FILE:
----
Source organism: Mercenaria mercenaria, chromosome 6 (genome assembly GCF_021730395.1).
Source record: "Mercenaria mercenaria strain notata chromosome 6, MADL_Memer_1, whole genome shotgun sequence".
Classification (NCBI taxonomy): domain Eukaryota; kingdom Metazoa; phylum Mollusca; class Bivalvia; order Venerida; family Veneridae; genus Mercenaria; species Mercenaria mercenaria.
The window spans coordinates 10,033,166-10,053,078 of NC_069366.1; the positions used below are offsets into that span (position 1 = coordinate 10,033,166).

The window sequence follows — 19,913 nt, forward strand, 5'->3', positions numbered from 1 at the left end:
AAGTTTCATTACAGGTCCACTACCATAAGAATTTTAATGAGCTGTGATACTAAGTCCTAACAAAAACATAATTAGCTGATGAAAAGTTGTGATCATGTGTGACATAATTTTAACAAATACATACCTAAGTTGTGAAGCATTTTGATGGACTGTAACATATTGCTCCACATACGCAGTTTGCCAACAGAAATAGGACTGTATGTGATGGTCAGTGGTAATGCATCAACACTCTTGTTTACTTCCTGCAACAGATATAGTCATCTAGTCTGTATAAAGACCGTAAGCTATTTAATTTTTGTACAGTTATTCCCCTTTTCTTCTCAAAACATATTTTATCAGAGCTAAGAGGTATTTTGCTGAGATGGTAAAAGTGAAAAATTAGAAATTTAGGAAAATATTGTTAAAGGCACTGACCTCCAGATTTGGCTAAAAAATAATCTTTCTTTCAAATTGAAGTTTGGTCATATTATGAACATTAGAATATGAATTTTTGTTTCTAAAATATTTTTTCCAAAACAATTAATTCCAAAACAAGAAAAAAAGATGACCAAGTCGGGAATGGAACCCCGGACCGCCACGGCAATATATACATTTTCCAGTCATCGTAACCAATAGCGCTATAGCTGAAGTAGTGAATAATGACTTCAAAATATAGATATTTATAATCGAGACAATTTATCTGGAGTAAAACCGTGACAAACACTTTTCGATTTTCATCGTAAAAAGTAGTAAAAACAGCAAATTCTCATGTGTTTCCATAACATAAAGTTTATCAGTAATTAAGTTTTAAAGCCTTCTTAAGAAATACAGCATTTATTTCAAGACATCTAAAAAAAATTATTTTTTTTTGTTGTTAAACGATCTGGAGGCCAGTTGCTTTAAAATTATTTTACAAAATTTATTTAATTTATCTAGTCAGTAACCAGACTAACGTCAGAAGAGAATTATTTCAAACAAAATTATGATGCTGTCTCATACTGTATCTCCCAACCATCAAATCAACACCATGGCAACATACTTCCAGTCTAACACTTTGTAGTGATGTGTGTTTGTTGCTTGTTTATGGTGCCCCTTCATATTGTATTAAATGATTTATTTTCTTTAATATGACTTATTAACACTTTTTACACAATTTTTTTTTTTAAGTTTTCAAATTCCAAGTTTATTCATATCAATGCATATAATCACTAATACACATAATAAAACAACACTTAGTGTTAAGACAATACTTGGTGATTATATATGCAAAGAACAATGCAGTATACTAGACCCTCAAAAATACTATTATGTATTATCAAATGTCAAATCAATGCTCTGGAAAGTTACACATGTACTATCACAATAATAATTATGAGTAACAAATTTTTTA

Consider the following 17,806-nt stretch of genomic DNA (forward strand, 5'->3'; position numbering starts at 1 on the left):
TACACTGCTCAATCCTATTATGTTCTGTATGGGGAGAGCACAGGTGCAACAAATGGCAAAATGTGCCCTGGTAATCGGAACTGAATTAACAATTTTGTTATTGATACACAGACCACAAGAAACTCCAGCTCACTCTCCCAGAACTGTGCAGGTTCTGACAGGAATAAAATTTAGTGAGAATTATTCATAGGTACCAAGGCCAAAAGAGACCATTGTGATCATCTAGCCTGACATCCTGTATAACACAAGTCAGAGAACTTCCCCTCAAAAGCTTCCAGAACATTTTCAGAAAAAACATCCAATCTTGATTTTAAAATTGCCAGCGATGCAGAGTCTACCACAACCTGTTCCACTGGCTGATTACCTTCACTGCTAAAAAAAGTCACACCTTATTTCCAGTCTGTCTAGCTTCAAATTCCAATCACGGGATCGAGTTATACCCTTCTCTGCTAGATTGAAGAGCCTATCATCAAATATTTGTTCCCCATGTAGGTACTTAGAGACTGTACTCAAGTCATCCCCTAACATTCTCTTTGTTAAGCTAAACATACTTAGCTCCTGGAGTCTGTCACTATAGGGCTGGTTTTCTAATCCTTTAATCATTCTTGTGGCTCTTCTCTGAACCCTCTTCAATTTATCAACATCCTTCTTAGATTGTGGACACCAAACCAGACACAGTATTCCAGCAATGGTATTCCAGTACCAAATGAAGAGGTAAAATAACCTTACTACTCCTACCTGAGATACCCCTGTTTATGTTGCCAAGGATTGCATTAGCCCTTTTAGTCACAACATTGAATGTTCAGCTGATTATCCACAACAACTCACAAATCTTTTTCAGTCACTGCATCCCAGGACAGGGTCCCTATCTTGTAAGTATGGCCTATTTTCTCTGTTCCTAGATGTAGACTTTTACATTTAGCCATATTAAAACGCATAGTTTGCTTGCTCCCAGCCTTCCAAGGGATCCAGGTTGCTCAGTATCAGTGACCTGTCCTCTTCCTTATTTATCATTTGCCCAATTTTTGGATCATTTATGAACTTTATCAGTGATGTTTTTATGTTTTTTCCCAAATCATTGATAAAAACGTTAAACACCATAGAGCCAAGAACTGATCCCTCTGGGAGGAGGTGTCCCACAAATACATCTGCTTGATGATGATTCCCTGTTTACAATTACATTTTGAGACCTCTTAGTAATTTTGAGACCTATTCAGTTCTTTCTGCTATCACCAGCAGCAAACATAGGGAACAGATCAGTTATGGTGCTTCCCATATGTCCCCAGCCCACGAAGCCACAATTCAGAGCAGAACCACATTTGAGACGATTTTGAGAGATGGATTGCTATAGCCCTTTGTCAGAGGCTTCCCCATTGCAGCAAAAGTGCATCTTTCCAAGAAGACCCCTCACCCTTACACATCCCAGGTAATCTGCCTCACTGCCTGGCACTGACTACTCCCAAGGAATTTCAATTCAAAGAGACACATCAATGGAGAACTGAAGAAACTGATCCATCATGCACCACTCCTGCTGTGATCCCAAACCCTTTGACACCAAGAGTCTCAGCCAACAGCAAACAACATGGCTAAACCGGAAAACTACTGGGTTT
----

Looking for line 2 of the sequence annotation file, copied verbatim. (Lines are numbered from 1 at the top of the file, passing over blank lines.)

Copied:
Source record: "Mercenaria mercenaria strain notata chromosome 6, MADL_Memer_1, whole genome shotgun sequence".